In his book, Purification: An Illustrated Answer to Drugs, Hubbard claims that he has made the discovery that LSD flashbacks, themselves hotly debated in the drug using and treatment communities, are caused by LSD that has been trapped in the body as crystals and can be restimulated at a later date. In fact, according to Hubbard, it's not just LSD that is trapped and restimulated, it's all illegal drugs, medicines, chemicals, preservatives, pesticides and even radiation and x-rays. He never says how he made this discovery. Naturally there is no scientific evidence to support his claims. While it is true that some things, like dioxins, metals some medication and vitamins, really will build up in the body over time, LSD is not on that list.

The New Life Detoxification Program involves weeks of extended sauna sessions that are supposed to release all of these stored toxins as patients sweat them out. Certainly this is good for your pores, but the "sweating it out" process has no basis in real science as a detoxification procedure for drug users.

So, are L. Ron Hubbard and the Church of Scientology's New Life Detoxification Program responsible for the widely held belief that LSD crystals remain in the body indefinitely, posing a risk of being restimulated at a later date? If not responsible for starting this rumor, they certainly are embracing it and making $15,000 from each person who believes it and seeks out their program for treatment.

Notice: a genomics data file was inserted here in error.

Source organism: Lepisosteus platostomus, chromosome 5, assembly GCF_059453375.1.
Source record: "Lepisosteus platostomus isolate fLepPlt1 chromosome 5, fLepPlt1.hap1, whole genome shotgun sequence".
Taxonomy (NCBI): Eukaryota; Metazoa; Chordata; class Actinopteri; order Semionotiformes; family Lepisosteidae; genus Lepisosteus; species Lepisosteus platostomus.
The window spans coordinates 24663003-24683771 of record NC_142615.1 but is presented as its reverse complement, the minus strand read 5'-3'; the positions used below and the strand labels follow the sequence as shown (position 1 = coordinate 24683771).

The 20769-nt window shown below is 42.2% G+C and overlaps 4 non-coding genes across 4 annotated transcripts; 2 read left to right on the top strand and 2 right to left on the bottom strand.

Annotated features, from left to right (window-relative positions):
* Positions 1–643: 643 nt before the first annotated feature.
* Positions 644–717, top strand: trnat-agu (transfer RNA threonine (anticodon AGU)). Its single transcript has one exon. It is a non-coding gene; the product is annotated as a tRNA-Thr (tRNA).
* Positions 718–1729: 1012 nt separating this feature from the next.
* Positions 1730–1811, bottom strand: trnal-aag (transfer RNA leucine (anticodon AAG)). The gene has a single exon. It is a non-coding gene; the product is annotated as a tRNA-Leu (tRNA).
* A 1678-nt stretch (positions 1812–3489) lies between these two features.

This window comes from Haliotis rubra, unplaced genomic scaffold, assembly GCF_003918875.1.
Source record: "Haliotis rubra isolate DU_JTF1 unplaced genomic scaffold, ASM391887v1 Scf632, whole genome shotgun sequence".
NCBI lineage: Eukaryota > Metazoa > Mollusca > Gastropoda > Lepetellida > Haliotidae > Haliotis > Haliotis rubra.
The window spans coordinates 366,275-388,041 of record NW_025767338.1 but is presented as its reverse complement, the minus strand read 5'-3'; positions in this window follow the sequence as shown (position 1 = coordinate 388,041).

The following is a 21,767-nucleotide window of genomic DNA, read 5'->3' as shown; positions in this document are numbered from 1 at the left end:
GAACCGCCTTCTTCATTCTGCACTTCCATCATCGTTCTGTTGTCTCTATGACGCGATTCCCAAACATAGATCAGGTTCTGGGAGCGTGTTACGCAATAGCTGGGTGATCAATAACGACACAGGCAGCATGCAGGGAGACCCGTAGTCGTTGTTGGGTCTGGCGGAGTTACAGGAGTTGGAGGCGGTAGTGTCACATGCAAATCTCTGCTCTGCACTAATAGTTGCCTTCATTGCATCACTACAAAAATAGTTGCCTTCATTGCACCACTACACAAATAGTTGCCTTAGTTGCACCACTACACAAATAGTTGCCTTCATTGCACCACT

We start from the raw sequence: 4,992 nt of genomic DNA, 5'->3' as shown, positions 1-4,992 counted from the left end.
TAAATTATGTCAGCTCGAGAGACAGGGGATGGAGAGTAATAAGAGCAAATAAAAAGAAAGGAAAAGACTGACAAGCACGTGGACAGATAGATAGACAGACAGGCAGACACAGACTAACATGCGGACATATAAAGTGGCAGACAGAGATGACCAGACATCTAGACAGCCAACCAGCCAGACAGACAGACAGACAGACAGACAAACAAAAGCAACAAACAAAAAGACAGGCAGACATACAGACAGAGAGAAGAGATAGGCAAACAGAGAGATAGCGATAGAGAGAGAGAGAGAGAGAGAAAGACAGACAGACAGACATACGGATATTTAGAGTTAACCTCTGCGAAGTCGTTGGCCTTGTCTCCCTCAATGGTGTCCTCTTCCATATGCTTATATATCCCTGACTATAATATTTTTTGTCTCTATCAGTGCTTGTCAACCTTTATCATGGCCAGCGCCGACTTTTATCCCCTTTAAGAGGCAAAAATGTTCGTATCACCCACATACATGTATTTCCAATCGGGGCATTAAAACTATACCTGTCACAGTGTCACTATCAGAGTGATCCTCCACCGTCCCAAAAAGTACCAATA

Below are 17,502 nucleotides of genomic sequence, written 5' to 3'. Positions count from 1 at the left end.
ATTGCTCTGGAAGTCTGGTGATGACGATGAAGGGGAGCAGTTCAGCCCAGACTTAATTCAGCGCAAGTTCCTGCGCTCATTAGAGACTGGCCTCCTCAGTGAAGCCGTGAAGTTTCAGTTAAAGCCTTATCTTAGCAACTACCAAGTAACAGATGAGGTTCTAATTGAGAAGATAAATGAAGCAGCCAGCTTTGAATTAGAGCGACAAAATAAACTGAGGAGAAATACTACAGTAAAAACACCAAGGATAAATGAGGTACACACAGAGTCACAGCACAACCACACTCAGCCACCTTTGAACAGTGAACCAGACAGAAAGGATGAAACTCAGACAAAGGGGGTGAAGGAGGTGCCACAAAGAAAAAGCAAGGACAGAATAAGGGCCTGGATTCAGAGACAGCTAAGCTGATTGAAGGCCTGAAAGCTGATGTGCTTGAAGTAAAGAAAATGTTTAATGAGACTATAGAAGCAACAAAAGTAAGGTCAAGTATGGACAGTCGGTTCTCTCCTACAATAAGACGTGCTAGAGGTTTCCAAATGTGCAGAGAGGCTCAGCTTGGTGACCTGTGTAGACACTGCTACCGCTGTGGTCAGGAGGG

Thursday, January 15, 2009

Snap, Crackle Pop - I'm Tripping!

The Legend: LSD remains in your spinal fluid for a lifetime.

Status: False

  • LSD can stay in your spine for up to 30 years.
  • LSD sticks to your spine and weakens it.
  • LSD is in your spine, travels up to your brain stem to your brain and makes you instantly insane.
  • LSD robs spinal fluid from the spinal cord.
  • LSD is stored in the spinal cord and if you crack your back you can have a flashback.
  • Chiropractic adjustments can release LSD and can cause flashbacks.
  • Because LSD is stored in your spine if you crack your neck while on acid it sends you into a never ending rip and you eventually die.
  • LSD is stored in the bottom of your spine, which is why right before you start to trip you feel a tingling up your spine.
  • When you take LSD your spine will move upward, releasing chemicals that cause you to trip.
  • LSD is stored in your spine and once it reaches a critical level you will die.
  • LSD forms a mucus layer around your brain, then drains spinal fluid from your back.